It’s a little of both. My message is that, when I get in that zone, I feel like it’s not me doing it. My art is finally maturing to the point where I want to be able to express that more. I feel like it’s a gift that I’m putting down on paper. It’s something that is a spiritual gift in a way. There’s a conversation to be had when I’m making something, some specific pieces—not every piece does that. Sometimes I force it and it sucks, and I’ll just put it on the backburner. I don’t know, it’s kind of a natural feeling.

My whole line of work, for the last whatever plus years, has been what I want to do. Now I want to do stuff that will impact other people and will really show them not only what I can do, but also what God can do for us. That’s a hard one (laughs).

What drew you more to three-dimensional art? When a lot of people think of art, their minds go to painting and drawing.

You just answered that question. Because when people think of art, it’s two-dimensional—something you approach on a wall, you know. So when I’m creating these pieces, I’m creating something that is not only three-dimensional, but is very likeable, and the minute you see it, you get it. You don’t have to read something to describe what it is. It’s not abstract, it’s just a delightful, fun thing. If it’s in the center of the room, people are spending 10, 15 times longer looking at a piece that they do compared with something that you painted. We’re such a three-dimensional, tangible society—we want to touch it, we want to feel it, we want to look at it from alternate angles.

Portland’s jammed packed with artists of every stripe. Do you find it a great place to create art or does all that competition make it sort of stifling?

When you’re a three-dimensional artist there’s really no competition… I want to say 90 percent of artists are two-dimensional here, and there are like six people that do metal sculpture. I’m friends with all of them, so there’s really no competition. It’s like a little club that you have to be good to get into.

My first show was at the Guardino Gallery. My second show ever was in the Pearl District at Gallery 903. I guess it takes years to get into the Pearl District just to show your art. And it took me probably a year just to get on the waiting list, but then I was in. But they (at my second show) actually showed me with Salvador Dalí’s work (laughs in amazement). So my second run of anything, and I got to show with like 30 of his original works! From there, I really don’t have any problem getting into any gallery.

So was the show at Gallery 903 a turning point?

Yeah, it kind of gave me a boost of, okay, maybe I do have something here.

Before that, was your ambition to do this as a career? Did you take it as seriously as a career, or were you waiting to see where it went?

I was enjoying myself. I mean, when you first do anything it’s because you want to, not because—oh, I want to make a lot of money—because it’s hard, you know? Making money is very difficult. So you gotta have it as a passion and a love, and that’s what it was at first. Now I’m trying to change gears—the organic, very beautiful stuff definitely sells, and the more robotic stuff is more for my personal use, but I want to do both.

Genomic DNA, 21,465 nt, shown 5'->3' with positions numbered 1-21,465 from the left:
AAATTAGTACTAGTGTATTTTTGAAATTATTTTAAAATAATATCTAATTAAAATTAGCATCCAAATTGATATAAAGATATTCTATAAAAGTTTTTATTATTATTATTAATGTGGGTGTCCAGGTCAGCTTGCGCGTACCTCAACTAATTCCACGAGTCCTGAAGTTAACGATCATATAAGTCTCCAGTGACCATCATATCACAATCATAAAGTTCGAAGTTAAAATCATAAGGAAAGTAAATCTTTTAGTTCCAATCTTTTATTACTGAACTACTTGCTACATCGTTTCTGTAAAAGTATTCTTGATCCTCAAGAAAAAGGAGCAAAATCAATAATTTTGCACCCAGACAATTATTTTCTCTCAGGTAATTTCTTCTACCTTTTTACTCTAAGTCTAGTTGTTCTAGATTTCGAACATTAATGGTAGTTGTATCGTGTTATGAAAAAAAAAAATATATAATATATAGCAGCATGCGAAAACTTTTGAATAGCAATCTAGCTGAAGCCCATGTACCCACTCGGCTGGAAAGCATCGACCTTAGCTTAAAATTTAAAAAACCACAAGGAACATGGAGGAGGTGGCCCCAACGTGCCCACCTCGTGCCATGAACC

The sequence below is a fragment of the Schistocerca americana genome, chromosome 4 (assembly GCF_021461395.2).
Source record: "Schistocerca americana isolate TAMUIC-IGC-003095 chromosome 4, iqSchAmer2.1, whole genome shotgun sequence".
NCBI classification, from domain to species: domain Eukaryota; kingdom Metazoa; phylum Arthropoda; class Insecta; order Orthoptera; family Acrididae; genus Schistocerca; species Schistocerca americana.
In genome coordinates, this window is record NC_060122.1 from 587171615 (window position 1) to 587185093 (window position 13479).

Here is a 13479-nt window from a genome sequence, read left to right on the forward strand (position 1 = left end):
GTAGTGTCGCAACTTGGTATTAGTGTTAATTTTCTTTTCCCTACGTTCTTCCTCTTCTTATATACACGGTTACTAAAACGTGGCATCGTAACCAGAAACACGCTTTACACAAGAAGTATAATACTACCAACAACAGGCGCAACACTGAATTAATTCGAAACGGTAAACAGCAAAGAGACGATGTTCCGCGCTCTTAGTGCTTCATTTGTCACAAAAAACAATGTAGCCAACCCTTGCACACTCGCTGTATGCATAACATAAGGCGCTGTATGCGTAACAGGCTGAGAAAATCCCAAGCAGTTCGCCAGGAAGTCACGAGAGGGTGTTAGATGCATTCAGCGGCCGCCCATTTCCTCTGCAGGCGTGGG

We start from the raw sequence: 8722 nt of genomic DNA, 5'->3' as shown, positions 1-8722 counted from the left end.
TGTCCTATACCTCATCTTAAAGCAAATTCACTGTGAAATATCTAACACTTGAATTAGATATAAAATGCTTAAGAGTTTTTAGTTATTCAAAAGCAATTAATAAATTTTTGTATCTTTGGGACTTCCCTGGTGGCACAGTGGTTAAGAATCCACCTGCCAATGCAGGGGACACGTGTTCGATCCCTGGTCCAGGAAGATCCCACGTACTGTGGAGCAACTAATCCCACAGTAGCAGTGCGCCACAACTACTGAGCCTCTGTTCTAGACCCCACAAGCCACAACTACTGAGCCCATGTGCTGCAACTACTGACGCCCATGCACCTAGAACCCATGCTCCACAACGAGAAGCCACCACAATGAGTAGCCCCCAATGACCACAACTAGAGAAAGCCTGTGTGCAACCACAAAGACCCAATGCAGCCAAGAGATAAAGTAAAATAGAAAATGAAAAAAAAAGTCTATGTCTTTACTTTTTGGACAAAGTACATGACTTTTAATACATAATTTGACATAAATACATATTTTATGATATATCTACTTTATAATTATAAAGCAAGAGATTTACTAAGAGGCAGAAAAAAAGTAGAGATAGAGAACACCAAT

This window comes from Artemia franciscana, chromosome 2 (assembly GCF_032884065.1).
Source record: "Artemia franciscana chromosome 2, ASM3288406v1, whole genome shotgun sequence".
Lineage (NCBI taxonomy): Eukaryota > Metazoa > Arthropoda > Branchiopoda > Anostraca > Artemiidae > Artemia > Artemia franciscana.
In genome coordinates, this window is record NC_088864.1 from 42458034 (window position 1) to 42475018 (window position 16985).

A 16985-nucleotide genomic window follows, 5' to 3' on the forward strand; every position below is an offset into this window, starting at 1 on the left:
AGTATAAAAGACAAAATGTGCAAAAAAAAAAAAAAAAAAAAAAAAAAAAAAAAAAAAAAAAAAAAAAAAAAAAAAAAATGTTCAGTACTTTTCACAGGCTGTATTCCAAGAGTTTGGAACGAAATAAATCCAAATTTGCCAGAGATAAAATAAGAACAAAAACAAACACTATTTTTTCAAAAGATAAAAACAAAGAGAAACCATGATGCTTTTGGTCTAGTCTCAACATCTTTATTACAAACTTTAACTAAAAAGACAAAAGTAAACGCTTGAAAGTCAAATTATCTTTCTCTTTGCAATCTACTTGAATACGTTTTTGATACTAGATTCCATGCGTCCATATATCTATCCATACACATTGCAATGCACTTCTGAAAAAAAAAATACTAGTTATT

What’s coming up for you? What’s ahead for fall and winter?

I’ve been working for Nike doing a couple of freelance things for them—advertisements for the SB Chronicles. It’s about these skaters—we did a Rube Goldberg machine showing what each person liked. We built four of them. It was a lot of fun. I worked with one of the best woodworkers/marionette makers in the industry, and a really great carpenter and painter.

I’m also doing a GEAR Con convention, doing artwork for them.

What is a GEAR Con convention?

GEAR Con is kind of like ComicCon, but with steampunk nerds. So I’m showing my artwork there and selling smaller things, but I’m doing kind of a technical reveal of one of the robots to the convention. We’re going to try to do a pilot, a reality show in a way, of me working on art and getting the deadlines, and dealing with the things I need to deal with beforehand, then we’ll film the reveal of everything.

Where do you feel you’re evolving to as an artist?

I think I want to do bigger things, more involved with the public. This private stuff is okay, but installation is something I would want to get into—larger scale, bolder items.

I would like to eventually get to a point where I have my own gallery or space for retail, and basically to be a curator of some sort and have other artists to come in. That would be my goal, and to get other people involved. I have two other interns, two other people that are interested in what I’m doing, so I’m teaching them everything I can. In return, they help me with projects and stuff like that.

My goal is to share this gift that I have. You don’t want to be selfish when it comes to something like that. That’s one of my goals too—not to be a jerk when I do eventually become successful. I just need to keep doing what I’m doing and be consistent. I know I’m on my way.

What would you consider success in your career? By the end of your career, what do you want to be able to say you’ve accomplished? 

I want to be the best! The best sculptor, or just creator, of urban stylized art. I want to be known enough for someone to say, “I got a Chris Truax original.” Not to get famous, but just to get known enough to where I can be consistently busy, and consistently have a job that I love. I think that’s my main goal. Just to have a clientele where I’m doing it full-time and loving what I’m doing.

About The Author: Brooke Preston